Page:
Being in an abusive relationship makes you feel undervalued, disrespected, and unsafe.
When people think of domestic abuse, they often focus on domestic violence.
So what is domestic abuse?
Domestic abuse includes any attempt by one person in an intimate relationship or marriage to dominate and control the other.
Abuse in any relationship is used for one purpose and one purpose only: to gain and maintain total control over you.
An abuser uses fear, guilt, shame, and intimidation to wear you down and keep you under their thumb.
In our last post we a real-time scandal rocking the music industry right now which really comes down to abuse at work.
Domestic violence and abuse can happen to anyone in all relationships. Abuse happens within heterosexual relationships and in same-sex partnerships.
It occurs within all age ranges, ethnic backgrounds, and economic levels. And while women are more often victimized, men also experience abuse—especially verbal and emotional.
The bottom line is that you can end up in an abusive relationship without even knowing it and by the time you realize that you are being abused, it’s too late to get out.
You deserve to feel valued, respected, and safe.
In the absence of physical violence, it’s not always obvious that you’re in an abusive relationship. Victims of abuse believe that it’s their own fault that their partners treat them badly and also believe that somehow they ‘deserve’ the abuse.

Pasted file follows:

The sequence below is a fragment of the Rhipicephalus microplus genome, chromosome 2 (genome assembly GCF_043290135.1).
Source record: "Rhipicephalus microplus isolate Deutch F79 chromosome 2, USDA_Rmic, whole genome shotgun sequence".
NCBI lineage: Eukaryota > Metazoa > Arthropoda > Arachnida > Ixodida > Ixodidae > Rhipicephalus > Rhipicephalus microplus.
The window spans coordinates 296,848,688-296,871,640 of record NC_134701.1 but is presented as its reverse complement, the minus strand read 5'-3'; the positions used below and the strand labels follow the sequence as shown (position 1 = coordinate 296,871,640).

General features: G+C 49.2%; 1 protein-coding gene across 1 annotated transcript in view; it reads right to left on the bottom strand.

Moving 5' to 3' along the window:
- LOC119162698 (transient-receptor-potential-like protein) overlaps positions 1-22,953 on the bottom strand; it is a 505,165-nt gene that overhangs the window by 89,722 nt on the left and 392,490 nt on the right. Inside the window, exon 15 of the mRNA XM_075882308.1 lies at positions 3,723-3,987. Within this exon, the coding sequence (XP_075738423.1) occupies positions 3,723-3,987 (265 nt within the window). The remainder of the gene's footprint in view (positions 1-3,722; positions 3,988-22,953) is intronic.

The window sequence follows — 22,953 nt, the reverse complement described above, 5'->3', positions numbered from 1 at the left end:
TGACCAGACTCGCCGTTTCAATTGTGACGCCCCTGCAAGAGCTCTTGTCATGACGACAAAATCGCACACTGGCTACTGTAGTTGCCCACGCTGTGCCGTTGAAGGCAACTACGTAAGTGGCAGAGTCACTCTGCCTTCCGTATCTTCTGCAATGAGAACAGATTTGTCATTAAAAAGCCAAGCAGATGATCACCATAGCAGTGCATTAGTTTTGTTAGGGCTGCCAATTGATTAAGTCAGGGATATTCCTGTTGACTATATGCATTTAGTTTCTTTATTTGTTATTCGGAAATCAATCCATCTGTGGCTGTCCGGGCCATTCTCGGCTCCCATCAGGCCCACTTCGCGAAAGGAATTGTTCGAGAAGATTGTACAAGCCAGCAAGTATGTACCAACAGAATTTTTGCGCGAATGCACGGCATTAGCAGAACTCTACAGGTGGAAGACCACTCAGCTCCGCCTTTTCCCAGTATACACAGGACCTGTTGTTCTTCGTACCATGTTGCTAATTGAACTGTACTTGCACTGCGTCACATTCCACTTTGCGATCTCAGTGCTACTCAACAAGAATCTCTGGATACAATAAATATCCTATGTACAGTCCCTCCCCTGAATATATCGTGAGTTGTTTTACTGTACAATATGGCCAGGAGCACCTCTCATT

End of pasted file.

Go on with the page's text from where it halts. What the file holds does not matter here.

It’s important to know that you’re never to blame for the way an abusive person treats you.
One way to be sure that you are in an abusive relationship is if you’re scared of your partner or your partner constantly tries to control your behavior or maybe your partner threatens to harm you, your pets or people you love.
Here are some Key signs of an abusive relationship
Abuse is a relationship isn’t just limited to physical violence. It can include physical abuse, sexual, and emotional, and even financial. The important clue is CONTROL at the hands of your abuser.
Some abuse is very subtle as in the cases of emotional and financial. As a victim, many times you doubt it’s even happening because it looks like something else.
Here are some signs to look for:
- They put you down, either publicly or privately, by attacking your intelligence, looks, mental health, or capabilities.
- They say things like, ‘No one else will want you.’
- They constantly compare you unfavorably to others.
- They blame you for all the problems in your relationship, and for their violent outbursts and/or physical abuse.
- They try to control where you go and who you see
- They get angry if you don’t do what they say
- They check on you all the time to see where you are, what you’re doing, and who you’re with
- They accuse you of being unfaithful or of flirting.
- They isolate you from family and friends and make excuses for not showing up at social events
- They often by behaving rudely to your family and friends.
- They yell or sulk, and deliberately break things that you value.
- They threaten to use violence against you, your family, friends or a pet.
Physical and sexual violence
- They push, shove, hit or grab you, or make you have sex or do things you don’t want to do.
- They harm you, your pets, or your family members.
Thoughts you may have in an abusive relationship
‘It’s so confusing – I’m sure this is a one-off, one-time thing’